Some methods suggest squashing the dough back down after first prooving. I have been doing this because it seems necessary to get the correct volume of dough at the end. Is this the wrong thing to do?
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I assume you are referring to 'knocking back'. This might be relevant for yeasted doughs where there is a guaranteed high rate of activity by the yeast. The knocking back releases some of the gas and possibly exposes the yeast to new feed.
I think in general with natural leavening, it is better to be as gentle as possible to maximise the volume of gas in the dough rather than otherwise. The main aim of shaping should be to develop a good 'skin' on the loaf to give it strength to support the rise during proving and baking.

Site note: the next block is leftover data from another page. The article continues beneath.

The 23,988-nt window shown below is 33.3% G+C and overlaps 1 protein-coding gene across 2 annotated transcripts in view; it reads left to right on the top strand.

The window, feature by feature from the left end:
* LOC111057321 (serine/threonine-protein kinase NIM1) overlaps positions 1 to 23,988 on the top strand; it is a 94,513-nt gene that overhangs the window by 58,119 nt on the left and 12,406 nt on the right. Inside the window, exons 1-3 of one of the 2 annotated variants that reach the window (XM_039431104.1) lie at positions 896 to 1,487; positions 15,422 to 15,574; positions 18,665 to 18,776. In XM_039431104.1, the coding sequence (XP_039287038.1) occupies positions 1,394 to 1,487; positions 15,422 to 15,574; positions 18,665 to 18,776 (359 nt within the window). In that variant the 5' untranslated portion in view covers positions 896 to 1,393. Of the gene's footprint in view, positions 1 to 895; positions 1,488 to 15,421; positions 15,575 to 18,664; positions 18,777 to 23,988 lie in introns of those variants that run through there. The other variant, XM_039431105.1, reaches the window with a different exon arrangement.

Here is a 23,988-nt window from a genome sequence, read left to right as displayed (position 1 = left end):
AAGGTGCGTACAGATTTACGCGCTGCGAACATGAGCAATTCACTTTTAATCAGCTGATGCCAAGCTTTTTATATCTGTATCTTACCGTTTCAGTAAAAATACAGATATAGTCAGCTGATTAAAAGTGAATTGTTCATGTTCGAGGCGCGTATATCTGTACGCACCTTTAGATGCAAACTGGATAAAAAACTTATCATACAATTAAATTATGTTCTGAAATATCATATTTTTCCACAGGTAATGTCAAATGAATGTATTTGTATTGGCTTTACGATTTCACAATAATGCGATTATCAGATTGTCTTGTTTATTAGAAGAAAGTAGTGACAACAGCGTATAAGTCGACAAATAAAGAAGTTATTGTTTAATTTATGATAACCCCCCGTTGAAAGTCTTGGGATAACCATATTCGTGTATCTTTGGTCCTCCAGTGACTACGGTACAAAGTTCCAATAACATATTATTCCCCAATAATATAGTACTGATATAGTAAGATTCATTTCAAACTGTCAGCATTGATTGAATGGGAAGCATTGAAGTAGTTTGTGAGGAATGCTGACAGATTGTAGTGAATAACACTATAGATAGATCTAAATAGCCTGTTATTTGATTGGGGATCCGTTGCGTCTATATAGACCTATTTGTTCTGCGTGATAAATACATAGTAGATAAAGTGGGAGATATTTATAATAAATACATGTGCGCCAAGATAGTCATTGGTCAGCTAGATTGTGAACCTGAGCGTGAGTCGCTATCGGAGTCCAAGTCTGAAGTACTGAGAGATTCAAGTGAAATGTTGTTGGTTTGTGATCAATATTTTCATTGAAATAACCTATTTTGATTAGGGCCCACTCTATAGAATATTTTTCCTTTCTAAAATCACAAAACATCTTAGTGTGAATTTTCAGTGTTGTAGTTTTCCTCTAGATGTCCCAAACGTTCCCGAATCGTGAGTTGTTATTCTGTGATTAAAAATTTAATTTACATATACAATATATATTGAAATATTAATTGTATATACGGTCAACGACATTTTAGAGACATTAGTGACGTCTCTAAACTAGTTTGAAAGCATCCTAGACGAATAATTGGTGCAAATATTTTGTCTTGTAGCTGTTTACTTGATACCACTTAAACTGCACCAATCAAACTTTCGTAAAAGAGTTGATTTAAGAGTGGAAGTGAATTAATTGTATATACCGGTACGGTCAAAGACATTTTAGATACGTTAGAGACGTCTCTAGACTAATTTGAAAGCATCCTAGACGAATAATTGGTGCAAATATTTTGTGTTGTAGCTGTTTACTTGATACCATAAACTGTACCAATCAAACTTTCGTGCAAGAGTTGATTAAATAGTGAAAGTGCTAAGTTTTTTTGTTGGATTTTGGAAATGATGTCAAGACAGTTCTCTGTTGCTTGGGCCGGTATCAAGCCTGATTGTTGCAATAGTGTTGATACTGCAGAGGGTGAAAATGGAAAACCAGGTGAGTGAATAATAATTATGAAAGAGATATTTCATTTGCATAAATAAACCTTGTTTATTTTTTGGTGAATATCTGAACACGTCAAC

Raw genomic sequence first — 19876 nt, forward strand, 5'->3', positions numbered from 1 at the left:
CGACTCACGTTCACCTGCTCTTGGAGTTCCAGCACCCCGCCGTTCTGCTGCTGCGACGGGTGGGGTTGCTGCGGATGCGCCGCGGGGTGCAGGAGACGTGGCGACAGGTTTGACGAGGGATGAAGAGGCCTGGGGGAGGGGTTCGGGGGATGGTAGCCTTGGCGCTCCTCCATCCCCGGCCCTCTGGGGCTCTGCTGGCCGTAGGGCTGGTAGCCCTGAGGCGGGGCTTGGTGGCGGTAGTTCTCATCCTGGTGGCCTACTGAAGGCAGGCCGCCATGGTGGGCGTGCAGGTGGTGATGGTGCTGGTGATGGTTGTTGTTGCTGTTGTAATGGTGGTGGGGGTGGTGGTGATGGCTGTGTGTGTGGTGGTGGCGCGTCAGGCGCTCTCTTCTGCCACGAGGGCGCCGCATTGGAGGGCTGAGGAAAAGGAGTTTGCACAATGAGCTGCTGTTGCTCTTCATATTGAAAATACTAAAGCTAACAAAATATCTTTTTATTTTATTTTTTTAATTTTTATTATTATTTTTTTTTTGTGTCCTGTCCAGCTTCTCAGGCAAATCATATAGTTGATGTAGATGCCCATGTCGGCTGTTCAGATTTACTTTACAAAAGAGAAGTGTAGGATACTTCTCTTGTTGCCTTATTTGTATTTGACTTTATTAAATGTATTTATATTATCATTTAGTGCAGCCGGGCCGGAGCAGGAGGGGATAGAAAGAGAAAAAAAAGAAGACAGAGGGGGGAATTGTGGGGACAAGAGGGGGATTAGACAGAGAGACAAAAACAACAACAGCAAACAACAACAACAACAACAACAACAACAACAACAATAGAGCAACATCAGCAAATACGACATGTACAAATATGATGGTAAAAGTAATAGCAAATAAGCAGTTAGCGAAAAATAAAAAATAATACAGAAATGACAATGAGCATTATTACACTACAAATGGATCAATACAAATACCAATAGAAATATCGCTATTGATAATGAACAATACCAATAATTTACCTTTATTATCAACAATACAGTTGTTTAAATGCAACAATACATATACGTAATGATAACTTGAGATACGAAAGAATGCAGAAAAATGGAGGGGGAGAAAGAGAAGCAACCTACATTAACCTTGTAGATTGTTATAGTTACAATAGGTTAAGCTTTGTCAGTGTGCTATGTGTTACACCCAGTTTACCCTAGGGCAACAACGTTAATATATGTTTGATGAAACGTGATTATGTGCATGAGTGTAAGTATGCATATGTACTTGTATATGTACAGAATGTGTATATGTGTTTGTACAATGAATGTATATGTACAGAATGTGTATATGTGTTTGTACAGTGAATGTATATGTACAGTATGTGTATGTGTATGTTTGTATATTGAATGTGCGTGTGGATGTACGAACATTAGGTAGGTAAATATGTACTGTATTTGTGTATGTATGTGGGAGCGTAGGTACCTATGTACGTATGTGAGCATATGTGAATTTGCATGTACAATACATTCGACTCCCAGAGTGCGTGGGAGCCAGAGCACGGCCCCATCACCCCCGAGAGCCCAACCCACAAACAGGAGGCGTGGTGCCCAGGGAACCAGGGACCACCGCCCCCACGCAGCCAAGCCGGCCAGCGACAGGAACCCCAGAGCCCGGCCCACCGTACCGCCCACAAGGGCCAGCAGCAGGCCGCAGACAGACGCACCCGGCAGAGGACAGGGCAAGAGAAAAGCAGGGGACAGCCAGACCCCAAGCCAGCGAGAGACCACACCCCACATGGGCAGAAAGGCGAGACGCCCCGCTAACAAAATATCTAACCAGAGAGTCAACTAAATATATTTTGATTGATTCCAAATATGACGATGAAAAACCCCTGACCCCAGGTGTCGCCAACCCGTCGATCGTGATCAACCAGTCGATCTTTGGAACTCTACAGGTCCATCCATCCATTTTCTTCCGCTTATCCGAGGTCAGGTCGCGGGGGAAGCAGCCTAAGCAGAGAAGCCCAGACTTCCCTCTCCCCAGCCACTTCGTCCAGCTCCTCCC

Have a great festive season.
I think you have to ask yourself if you are pleased with the end result of your bread. If you are, then knocking it back after the first proof should be no problem, for you. If you aren't pleased, then don't knock it back. If you haven't tried making a loaf of bread without knocking it back, then I suggest you do this way you will have a comparison.
I believe making bread is unique to the area for which you live. The method is the same, it should be unique to the baker and not by anyone else's standard of what bread should be, or how you should treat the dough.
As long as you are happy with what you are baking, then that's all that matters.
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by Graham & Maedi
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